Most importantly, the awarding of three criminal history points, rather than one, for the December 8, 1988 convictions had no effect on Johnson's guideline sentencing range, which would have been the twenty-seven to thirty-three months calculated by the PSR and accepted by the district court even if only one criminal history point had been awarded for these three convictions. This is because reducing Johnson's criminal history points from the twelve calculated by the PSR and accepted by the district court to ten would not have affected Johnson's criminal history category, which in either event would be criminal history category V, that found by the PSR and utilized by the district court in sentencing. See U.S.S.G. Ch. 5, Pt. A, Sentencing Table. The district court's written "statement of reasons" for its sentence reflects that the district court intended a sentence within the guideline range which it correctly calculated as twenty-seven to thirty-three months based on an offense level of twelve and a criminal history category of V. Neither of these factors would have been changed by a change from twelve to ten criminal history points. No reference is made in the statement of reasons to criminal history points.


It is evident that neither the PSR nor the district court were under any factual misapprehension concerning either the December 8, 1988 convictions or the offenses involved therein. And, it is undisputed that such offenses and convictions could properly be considered for sentencing purposes. In such a situation, and where, as here, the court sentences within the guideline range, the precise number of criminal history points to be awarded for those convictions will normally be relevant only if it changes the guideline sentencing range, which it did not do in this instance.


Nor does anything at the sentencing hearing suggest that the district court's selection of sentence was influenced by Johnson's criminal history points totaling twelve instead of ten. No mention was made of the total number of Johnson's criminal history points. Nor, except in the above quoted colloquy, was any mention made of the December 8, 1988 convictions. The focus of the sentencing hearing was on Johnson's plea that he should be awarded a two point reduction in offense level for acceptance of responsibility and that he should be treated leniently because his violation of § 922(g)(1) was merely technical. All this turned out adversely to Johnson, as it developed that he had denied his guilt to the probation officer and told several conflicting stories of what had happened. The district court was obviously not impressed with Johnson's lack of candor at the sentencing hearing. He was also concerned with the circumstances of the offense of conviction.2 The only reference the district court made at sentencing to prior convictions was to Johnson's prior felony convictions, of which there were three, one being a burglary. These were obviously the factors which led the district court to sentence at the maximum of the guideline range.3 It is inconceivable that this decision was influenced in the slightest by three criminal history points, rather than one, being awarded for the three December 8, 1988 convictions.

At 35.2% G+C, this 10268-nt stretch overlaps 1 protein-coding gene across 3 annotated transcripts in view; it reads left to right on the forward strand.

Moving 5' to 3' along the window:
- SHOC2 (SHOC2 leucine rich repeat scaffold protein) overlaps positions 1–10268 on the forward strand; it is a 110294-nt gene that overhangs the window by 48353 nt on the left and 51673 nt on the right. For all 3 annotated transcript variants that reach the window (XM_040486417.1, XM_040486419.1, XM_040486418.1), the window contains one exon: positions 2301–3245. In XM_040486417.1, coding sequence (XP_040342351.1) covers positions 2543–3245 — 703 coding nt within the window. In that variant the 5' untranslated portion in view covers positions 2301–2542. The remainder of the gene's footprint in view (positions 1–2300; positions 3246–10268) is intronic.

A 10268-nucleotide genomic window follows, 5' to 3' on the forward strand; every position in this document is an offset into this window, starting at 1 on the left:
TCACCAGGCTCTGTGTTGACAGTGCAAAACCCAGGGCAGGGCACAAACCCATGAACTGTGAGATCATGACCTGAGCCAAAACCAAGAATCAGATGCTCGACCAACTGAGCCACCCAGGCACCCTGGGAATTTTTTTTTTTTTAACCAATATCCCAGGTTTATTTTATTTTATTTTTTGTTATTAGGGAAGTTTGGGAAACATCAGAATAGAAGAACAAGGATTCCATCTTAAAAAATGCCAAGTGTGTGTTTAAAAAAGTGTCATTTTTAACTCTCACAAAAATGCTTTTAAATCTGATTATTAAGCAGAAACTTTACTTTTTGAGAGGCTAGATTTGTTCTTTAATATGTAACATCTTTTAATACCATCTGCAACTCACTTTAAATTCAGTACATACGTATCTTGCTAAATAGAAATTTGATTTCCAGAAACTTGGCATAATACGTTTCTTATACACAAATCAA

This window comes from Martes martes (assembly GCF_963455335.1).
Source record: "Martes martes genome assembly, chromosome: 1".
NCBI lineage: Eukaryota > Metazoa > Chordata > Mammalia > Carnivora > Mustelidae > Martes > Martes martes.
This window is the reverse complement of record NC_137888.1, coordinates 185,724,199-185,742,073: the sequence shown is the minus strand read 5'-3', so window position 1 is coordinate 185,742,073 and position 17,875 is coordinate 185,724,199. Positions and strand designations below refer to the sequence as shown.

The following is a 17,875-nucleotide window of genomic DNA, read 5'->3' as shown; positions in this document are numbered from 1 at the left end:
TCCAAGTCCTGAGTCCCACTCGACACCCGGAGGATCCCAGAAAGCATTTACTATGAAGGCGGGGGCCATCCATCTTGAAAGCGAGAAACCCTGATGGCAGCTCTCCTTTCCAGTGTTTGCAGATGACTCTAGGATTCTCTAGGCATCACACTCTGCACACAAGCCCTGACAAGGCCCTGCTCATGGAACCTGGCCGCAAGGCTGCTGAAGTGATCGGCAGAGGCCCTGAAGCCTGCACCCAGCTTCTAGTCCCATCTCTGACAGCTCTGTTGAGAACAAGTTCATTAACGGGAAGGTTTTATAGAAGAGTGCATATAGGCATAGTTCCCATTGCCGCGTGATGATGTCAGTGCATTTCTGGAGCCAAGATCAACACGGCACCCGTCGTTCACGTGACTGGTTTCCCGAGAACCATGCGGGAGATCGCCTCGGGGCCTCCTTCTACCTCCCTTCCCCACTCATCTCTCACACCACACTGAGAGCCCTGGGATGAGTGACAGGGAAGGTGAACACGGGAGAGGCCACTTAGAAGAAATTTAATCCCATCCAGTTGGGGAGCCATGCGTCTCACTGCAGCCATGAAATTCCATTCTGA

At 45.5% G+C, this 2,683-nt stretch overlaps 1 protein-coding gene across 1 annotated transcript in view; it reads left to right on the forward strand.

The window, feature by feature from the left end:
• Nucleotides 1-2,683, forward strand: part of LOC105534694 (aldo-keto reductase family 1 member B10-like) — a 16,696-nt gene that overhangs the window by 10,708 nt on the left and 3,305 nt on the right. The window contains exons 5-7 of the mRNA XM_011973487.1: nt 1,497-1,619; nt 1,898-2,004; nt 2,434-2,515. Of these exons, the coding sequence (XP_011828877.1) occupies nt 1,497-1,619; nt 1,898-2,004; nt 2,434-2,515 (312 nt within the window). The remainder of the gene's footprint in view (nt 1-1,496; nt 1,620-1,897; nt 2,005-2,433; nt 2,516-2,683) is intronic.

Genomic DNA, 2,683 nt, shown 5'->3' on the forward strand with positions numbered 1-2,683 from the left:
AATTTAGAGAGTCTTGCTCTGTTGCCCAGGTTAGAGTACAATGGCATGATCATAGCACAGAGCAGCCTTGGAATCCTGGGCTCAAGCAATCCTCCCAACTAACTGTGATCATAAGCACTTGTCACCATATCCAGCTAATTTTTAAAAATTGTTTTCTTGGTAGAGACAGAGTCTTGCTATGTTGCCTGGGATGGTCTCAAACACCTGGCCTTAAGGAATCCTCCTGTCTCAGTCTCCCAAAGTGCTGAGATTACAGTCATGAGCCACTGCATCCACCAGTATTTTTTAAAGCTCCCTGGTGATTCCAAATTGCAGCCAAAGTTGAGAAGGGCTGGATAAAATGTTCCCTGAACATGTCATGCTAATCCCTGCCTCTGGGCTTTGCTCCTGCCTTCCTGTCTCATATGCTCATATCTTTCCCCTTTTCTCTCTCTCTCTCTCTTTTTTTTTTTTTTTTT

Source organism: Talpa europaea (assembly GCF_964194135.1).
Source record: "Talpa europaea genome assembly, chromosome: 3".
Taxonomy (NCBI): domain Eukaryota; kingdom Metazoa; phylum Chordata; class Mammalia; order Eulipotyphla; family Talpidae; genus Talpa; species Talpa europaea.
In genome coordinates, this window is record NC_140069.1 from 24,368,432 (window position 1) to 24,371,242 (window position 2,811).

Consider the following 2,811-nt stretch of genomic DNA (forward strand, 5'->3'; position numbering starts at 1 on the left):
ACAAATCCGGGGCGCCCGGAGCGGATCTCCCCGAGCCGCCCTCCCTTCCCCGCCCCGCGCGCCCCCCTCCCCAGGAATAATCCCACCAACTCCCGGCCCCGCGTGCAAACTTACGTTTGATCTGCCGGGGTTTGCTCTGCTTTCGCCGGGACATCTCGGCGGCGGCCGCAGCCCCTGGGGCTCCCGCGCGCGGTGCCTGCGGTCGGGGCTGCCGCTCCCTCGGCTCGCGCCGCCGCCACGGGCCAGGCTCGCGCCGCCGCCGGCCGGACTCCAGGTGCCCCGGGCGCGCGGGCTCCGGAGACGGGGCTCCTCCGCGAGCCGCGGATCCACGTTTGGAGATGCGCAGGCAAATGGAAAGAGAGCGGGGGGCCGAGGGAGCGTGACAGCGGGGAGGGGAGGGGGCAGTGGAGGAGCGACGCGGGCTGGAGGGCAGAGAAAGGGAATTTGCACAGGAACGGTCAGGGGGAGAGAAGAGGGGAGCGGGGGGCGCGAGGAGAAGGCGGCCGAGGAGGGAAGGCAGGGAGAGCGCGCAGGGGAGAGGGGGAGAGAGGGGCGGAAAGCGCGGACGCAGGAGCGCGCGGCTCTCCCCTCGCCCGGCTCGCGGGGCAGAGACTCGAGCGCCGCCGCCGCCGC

Accordingly, Johnson's conviction and sentence are




We recognize that there are statements in some of our pre-Williams opinions indicating that incorrect application of the sentencing guidelines will always require a remand and cannot be regarded as harmless error. See United States v. Stephenson, 887 F.2d 57, 62 (5th Cir.1989), cert. denied, 493 U.S. 1086, 110 S.Ct. 1151, 107 L.Ed.2d 1054 (1990). We conclude that such an approach has been superseded by Williams, and we henceforth follow the Williams analytical framework in this respect


As reflected in the PSR and at sentencing, Johnson on April 1, 1991, went to his ex-wife's home with a twelve-gauge pump shotgun with an eighteen inch barrel; the shotgun was loaded with three rounds of double 0 buckshot and Johnson also had a twelve gauge rifle slug in his pocket; he was highly intoxicated at the time; his ex-wife called the police; by the time they arrived Johnson had concealed the shotgun and at first denied having one; he furnished the officers false identification; he then attempted to escape them. The PSR declined to award any offense level enhancement for obstruction of justice in this respect because Johnson's conduct after the officers had arrived "was dealt with at the State level." Nor did the district court depart from the PSR in this respect


We also note that the prosecution at the sentencing hearing recommended a sentence at the guideline range maximum. It never made any reference to the December 8, 1988 convictions (or offenses involved therein) or to the number of Johnson's criminal history points. Its entire focus was on the circumstances of the offense of conviction and Johnson's subsequent lack of candor lasting through the sentencing hearing itself